Posts Tagged by Cook
|June 8, 2014||Posted by Ruth under Lifestyle, LOLs & BOLs, Pup culture, Recipes, Soul food, Videos|
Shhh…. Can you keep a secret?
My Rusty has a rep to uphold: that of a maniacal cat-chasing poodle. Unbeknownst to him, his favorite treats are – gasp! – cat treats. Shhh…. Please don’t tell him about my beastly betrayal. He’d never forgive me. Or I’d be eating cat food. Or both. Probably both.
Kitty treats are the perfect size for my little guy.
He loves Grizzly NuTreats for cats; Organix cat treats; and simple, small cubes of poached chicken breast – which, of course – are a canine & feline fave. While processed dog treats aren’t healthy for your cat, the reverse is fine. Just don’t go overboard. Look for a short ingredient list, preferably organic with few or no grains, sourced & made in USA. Healthiest of all, barring any allergies, is a single-ingredient, human-grade treat. Basically, you should be ok eating your pet’s treat. So go ahead & simmer some chicken. And save the broth. I hear it’s good for the soul!
Determined to satisfy Rusty’s taste buds & not leave our, well, my feline friends out, I baked a batch of cat-friendly goodness.
These beauties are uber-easy & hella-healthy. Yes, I taste-tested them. So did Elliott’s mom, who happens to be a nutritionist. In fact, it was her idea. She thought they looked yummy & was curious. How awesome is that? While we agree that tuna-flavored biscuits aren’t our thing, Rusty & Elliott couldn’t get enough of them!
Rusty’s Crazy-Tasty Tuna Treats
Ingredients (use organic wherever possible):
One 5-oz. can of tuna, no salt added & packed in water – drained
1 cup oat flour (Buy it prepared, or simply make your own by grinding old-fashioned oats in a food processor.)
1 large egg
1 Tbs olive oil
1 heaping Tbs fresh parsley (I used Italian, but Pup might like curly parsley’s milder flavor. For Kitty, use 1 Tbs dried catnip.)
Place rack in upper third of oven. Preheat oven to 350 degrees. Line a baking sheet with parchment paper for later.
In a food processor with the blade attachment, blend all ingredients until a smooth dough forms.
This adorable dough is easy to work with – not too sticky. Roll it into 1 1/4 ” balls. Arrange the balls on the lined baking sheet. Use a skewer to press an “x” into each ball.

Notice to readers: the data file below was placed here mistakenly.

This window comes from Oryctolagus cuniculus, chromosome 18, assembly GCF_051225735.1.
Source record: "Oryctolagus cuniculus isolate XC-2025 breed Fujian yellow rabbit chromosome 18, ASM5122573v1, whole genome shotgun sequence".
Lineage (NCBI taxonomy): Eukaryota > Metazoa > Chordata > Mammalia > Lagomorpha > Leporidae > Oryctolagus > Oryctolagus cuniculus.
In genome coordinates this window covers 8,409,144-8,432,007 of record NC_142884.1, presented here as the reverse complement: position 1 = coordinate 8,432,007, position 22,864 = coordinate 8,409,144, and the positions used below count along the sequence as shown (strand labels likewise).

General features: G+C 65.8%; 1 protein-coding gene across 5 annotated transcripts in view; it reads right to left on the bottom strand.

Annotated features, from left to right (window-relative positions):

Bake for about 17 minutes, until the treats are dried on top & slightly browned. Cool completely before your pet (or you!) dig in. Store them in an airtight container in your frig for up to 7 days.
~ Gently tweaked from Joy The Baker~
I don’t put catnip in Rusty’s treats because, quite honestly, we haven’t had the ‘nip talk.
But you should have that chat with your cat. Sit Princess down & have a heart-to-heart. Let’s face it, if you don’t tell Kitty about catnip, who will?
Rusty & I agree on many things:
First, if you have oat flour left over, you should make the dog treats below, too. Second, we choose our baked goods by their aromas. Third, we won’t eat cat poop. Also, we love to laugh. Finally, we’re easily driven to distraction. So, even if you don’t make Alton’s stinky treats, watch his fun little vid ’til the very end ‘cuz…… SQUIRREL!! LOL & BOL ~Ruth & Rusty~
©2014 The Soulful Pet
|February 9, 2014||Posted by Ruth under Inspirational & motivational, Lifestyle, Recipes, Seasonal, Soul food, Worthy reads|
Sigh. My cholesterol’s high.
Not disastrously so, but it surprised my doctor & I @ my last wellness checkup. How could that be? My doc gave me homework, “Check your family history, and change your diet.” While my diet’s not off-the-hook horrible, I can certainly make changes. I won’t be guzzling 6-packs of highly caloric Ensure anymore, as I did a few months ago to survive my 2-week complete appetite loss that followed the news that my husband’s divorcing me. And I won’t be stress eating the quickest sugar-laden, simple carb within reach, as I did once my appetite returned. I will reduce saturated fats & increase fiber. Upon recheck, my cholesterol’s down but still a tad high. Good news! I’m on the right track, but, as it turns out, I have work to do on two fronts: self-care via diet & battling genetics.
I just finished reading “Am I Being Kind?” by Michael Chase.